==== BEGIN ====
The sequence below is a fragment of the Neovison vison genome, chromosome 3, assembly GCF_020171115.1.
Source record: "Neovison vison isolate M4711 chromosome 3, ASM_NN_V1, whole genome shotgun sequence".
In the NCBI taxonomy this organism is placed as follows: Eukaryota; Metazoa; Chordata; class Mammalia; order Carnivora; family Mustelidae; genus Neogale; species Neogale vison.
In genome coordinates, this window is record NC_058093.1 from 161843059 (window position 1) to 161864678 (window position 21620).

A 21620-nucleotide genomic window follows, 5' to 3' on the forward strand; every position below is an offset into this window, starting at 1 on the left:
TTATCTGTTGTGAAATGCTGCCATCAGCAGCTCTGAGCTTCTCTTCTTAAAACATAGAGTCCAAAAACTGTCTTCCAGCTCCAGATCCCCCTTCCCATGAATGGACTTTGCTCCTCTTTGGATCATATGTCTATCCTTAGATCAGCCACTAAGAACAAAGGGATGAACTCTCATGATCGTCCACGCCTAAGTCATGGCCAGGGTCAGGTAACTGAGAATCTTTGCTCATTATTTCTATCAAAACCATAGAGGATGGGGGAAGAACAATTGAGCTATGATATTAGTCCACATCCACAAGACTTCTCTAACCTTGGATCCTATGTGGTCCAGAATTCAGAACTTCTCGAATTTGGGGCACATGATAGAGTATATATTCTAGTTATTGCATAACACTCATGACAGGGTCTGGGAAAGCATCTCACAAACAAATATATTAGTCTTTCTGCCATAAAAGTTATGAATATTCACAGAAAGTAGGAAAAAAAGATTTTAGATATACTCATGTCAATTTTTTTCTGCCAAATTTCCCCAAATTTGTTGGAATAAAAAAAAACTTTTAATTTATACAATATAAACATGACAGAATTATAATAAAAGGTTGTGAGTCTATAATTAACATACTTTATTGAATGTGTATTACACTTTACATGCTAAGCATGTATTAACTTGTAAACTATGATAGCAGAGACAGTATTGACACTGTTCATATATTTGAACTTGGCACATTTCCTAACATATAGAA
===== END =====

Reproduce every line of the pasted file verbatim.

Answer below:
The sequence below is a fragment of the Neovison vison genome, chromosome 3, assembly GCF_020171115.1.
Source record: "Neovison vison isolate M4711 chromosome 3, ASM_NN_V1, whole genome shotgun sequence".
In the NCBI taxonomy this organism is placed as follows: Eukaryota; Metazoa; Chordata; class Mammalia; order Carnivora; family Mustelidae; genus Neogale; species Neogale vison.
In genome coordinates, this window is record NC_058093.1 from 161843059 (window position 1) to 161864678 (window position 21620).

A 21620-nucleotide genomic window follows, 5' to 3' on the forward strand; every position below is an offset into this window, starting at 1 on the left:
TTATCTGTTGTGAAATGCTGCCATCAGCAGCTCTGAGCTTCTCTTCTTAAAACATAGAGTCCAAAAACTGTCTTCCAGCTCCAGATCCCCCTTCCCATGAATGGACTTTGCTCCTCTTTGGATCATATGTCTATCCTTAGATCAGCCACTAAGAACAAAGGGATGAACTCTCATGATCGTCCACGCCTAAGTCATGGCCAGGGTCAGGTAACTGAGAATCTTTGCTCATTATTTCTATCAAAACCATAGAGGATGGGGGAAGAACAATTGAGCTATGATATTAGTCCACATCCACAAGACTTCTCTAACCTTGGATCCTATGTGGTCCAGAATTCAGAACTTCTCGAATTTGGGGCACATGATAGAGTATATATTCTAGTTATTGCATAACACTCATGACAGGGTCTGGGAAAGCATCTCACAAACAAATATATTAGTCTTTCTGCCATAAAAGTTATGAATATTCACAGAAAGTAGGAAAAAAAGATTTTAGATATACTCATGTCAATTTTTTTCTGCCAAATTTCCCCAAATTTGTTGGAATAAAAAAAAACTTTTAATTTATACAATATAAACATGACAGAATTATAATAAAAGGTTGTGAGTCTATAATTAACATACTTTATTGAATGTGTATTACACTTTACATGCTAAGCATGTATTAACTTGTAAACTATGATAGCAGAGACAGTATTGACACTGTTCATATATTTGAACTTGGCACATTTCCTAACATATAGAA